Not surprisingly, all the business about the boss was a lie. I went to the airport this (Monday) morning and spoke with the terminal director. Gave him a piece of my mind. Expressed my rage and indignation. This was more than inconvenient – this was unacceptable suppressive treatment. He was sympathetic, which I appreciated. He got confirmation that my bag was safe in Brazza. Then I heard his side of the story, which shocked me even more.
It would have been easy for me to catch the flight to Brazza. In fact, the booking coordinator had been instructed to boot anyone that could be more easily re-routed. He did this to accommodate several other Brazza-bound passengers on the same flight as me, yet did not do it for me. Maybe because I’m American. Maybe because I didn’t scream loud enough. (It’s difficult when you know they don’t understand you.)
The event amounts to more than an inconvenience, a couple lost days spent in dirty, smelly clothes. It signifies an unacceptable level of unprofessionalism. It signifies a failure to uphold their part of a contract, a contract I bought for $1,700 fucking dollars to get around Africa in a reliable manner. It signifies a blundering company that doesn’t know how to efficiently handle complications.
Perhaps the worst: it amounts to a lost cultural moment: today (Aug 15) marks the Independence Day for Congo. I chose to travel to Brazza during this time window so I could experience this special event. Opportunities like this generally do not align so perfectly during travel. And now that opportunity was blown.
I’m going for blood. I was shaking with frustration last night. I have a strong case for how this was a major breach of contract, a failure on their part to adequately handle the situation, a loss of value to my trip, and poor treatment on my part as a customer. Additionally, ASky is a fledgling operation of only two years, so they are likely concerned about consumer relations. I hope so, anyway, because my treatment thus far indicates otherwise. They are new company contracted with Ethiopian Air, which does have a positive reputation; this treatment would tarnish the image they’re trying to set. I bought my ticket with Ethiopian Air, so I should get the same quality of service.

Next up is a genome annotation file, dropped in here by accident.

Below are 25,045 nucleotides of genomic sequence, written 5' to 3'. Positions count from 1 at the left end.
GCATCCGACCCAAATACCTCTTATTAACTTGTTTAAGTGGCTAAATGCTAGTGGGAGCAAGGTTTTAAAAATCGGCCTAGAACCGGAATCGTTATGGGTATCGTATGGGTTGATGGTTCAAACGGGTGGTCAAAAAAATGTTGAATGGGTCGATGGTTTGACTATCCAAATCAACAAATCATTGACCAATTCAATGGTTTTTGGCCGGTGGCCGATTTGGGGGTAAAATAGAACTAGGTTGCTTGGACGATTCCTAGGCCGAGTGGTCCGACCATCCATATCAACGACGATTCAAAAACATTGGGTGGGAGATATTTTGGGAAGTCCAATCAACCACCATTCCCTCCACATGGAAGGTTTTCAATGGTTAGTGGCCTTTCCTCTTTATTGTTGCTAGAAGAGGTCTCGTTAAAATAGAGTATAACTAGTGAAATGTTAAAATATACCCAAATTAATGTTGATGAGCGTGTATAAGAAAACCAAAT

I demanded that they refund flight and pay $500/day for expenses and lost time. It’s two days off my itinerary, seven hours (and counting) spent waiting around for ASky to get their act together, and untold stress to fight for my right as a paying customer. Otherwise I will sing up such a shitstorm on their heads and push for as much bad publicity as possible.
The manager wasn’t able to acquiesce to these demands, citing a lack of authority. He did promise to write up a report and submit it to his higher-up. He suggested I do the same, and offered his contact information. I am skeptical this will go far, so tomorrow I will return to the office and demand he write the report before I leave. Otherwise I could very well be SOL – once they get me out of Lome, I won’t be their problem anymore. But if I have a letter from the manager, things change: I have documentation from within their organization that they screwed up. Fortunately, my flight to Brazza leaves at 1pm tomorrow, so I’ll go in early and kick up more dust.
It’s a fine line to walk between causing a stir and being patient. I recognize there is a limit on authority of managers. I understand there are procedures that must be followed. I am better off with a sympathetic manager on my side to support my case than a begrudging one. I also understand that the squeaky wheel gets the grease, that they will try to brush me off or say they can’t do anything. I also understand that I’m in a foreign country, which puts me at a disadvantage.
I think I’ve handled myself quite well. Acted respectfully when needed, raised my voice sometimes, and relentlessly demanded documentation. Today I received written confirmation that they screwed up the baggage and flight situation. (Plus $125 in incidental expenses, which is a drop in the bucket compared to what I want from them.) I’m keeping receipts of all my purchases. My travel insurance should also help out.
I’m on the warpath. We’ll see how far I get. I really want to gut these fuckers. Planning to do more research tonight about consumer rights and options for litigation.